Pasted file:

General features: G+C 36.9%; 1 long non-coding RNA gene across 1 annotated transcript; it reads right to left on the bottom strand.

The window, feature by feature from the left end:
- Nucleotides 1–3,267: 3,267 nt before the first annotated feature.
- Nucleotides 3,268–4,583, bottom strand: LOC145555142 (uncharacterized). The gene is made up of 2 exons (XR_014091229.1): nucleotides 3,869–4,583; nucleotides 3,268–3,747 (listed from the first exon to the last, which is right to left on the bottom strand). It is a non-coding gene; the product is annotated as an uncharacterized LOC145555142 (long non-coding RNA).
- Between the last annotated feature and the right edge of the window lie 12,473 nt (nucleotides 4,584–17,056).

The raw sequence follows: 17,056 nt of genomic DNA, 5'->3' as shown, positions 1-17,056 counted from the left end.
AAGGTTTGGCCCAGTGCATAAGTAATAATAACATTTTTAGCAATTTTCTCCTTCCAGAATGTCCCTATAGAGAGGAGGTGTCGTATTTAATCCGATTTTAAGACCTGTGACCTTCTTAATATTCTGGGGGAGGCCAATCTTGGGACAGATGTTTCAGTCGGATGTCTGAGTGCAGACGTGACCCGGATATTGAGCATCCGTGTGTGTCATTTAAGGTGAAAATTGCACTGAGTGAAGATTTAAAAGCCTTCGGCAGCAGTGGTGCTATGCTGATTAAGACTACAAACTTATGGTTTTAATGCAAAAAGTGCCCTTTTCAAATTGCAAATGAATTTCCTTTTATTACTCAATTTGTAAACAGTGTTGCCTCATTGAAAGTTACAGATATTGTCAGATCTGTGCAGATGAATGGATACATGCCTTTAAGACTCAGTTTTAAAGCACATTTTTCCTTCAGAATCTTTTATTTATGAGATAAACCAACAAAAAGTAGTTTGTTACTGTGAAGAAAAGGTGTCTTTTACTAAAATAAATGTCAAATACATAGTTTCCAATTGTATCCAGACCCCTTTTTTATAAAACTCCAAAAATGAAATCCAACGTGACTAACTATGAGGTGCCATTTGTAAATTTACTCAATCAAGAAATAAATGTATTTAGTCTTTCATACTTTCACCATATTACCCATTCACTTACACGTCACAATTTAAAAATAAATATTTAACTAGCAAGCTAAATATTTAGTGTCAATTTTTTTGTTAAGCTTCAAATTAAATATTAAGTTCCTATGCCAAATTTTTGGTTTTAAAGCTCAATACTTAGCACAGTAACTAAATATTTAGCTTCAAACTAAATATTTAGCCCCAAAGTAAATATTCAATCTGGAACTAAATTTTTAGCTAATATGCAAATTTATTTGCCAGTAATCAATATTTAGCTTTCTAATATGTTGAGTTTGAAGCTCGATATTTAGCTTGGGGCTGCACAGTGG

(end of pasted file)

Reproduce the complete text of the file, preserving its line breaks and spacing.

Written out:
General features: G+C 36.9%; 1 long non-coding RNA gene across 1 annotated transcript; it reads right to left on the bottom strand.

The window, feature by feature from the left end:
- Nucleotides 1–3,267: 3,267 nt before the first annotated feature.
- Nucleotides 3,268–4,583, bottom strand: LOC145555142 (uncharacterized). The gene is made up of 2 exons (XR_014091229.1): nucleotides 3,869–4,583; nucleotides 3,268–3,747 (listed from the first exon to the last, which is right to left on the bottom strand). It is a non-coding gene; the product is annotated as an uncharacterized LOC145555142 (long non-coding RNA).
- Between the last annotated feature and the right edge of the window lie 12,473 nt (nucleotides 4,584–17,056).

The raw sequence follows: 17,056 nt of genomic DNA, 5'->3' as shown, positions 1-17,056 counted from the left end.
AAGGTTTGGCCCAGTGCATAAGTAATAATAACATTTTTAGCAATTTTCTCCTTCCAGAATGTCCCTATAGAGAGGAGGTGTCGTATTTAATCCGATTTTAAGACCTGTGACCTTCTTAATATTCTGGGGGAGGCCAATCTTGGGACAGATGTTTCAGTCGGATGTCTGAGTGCAGACGTGACCCGGATATTGAGCATCCGTGTGTGTCATTTAAGGTGAAAATTGCACTGAGTGAAGATTTAAAAGCCTTCGGCAGCAGTGGTGCTATGCTGATTAAGACTACAAACTTATGGTTTTAATGCAAAAAGTGCCCTTTTCAAATTGCAAATGAATTTCCTTTTATTACTCAATTTGTAAACAGTGTTGCCTCATTGAAAGTTACAGATATTGTCAGATCTGTGCAGATGAATGGATACATGCCTTTAAGACTCAGTTTTAAAGCACATTTTTCCTTCAGAATCTTTTATTTATGAGATAAACCAACAAAAAGTAGTTTGTTACTGTGAAGAAAAGGTGTCTTTTACTAAAATAAATGTCAAATACATAGTTTCCAATTGTATCCAGACCCCTTTTTTATAAAACTCCAAAAATGAAATCCAACGTGACTAACTATGAGGTGCCATTTGTAAATTTACTCAATCAAGAAATAAATGTATTTAGTCTTTCATACTTTCACCATATTACCCATTCACTTACACGTCACAATTTAAAAATAAATATTTAACTAGCAAGCTAAATATTTAGTGTCAATTTTTTTGTTAAGCTTCAAATTAAATATTAAGTTCCTATGCCAAATTTTTGGTTTTAAAGCTCAATACTTAGCACAGTAACTAAATATTTAGCTTCAAACTAAATATTTAGCCCCAAAGTAAATATTCAATCTGGAACTAAATTTTTAGCTAATATGCAAATTTATTTGCCAGTAATCAATATTTAGCTTTCTAATATGTTGAGTTTGAAGCTCGATATTTAGCTTGGGGCTGCACAGTGG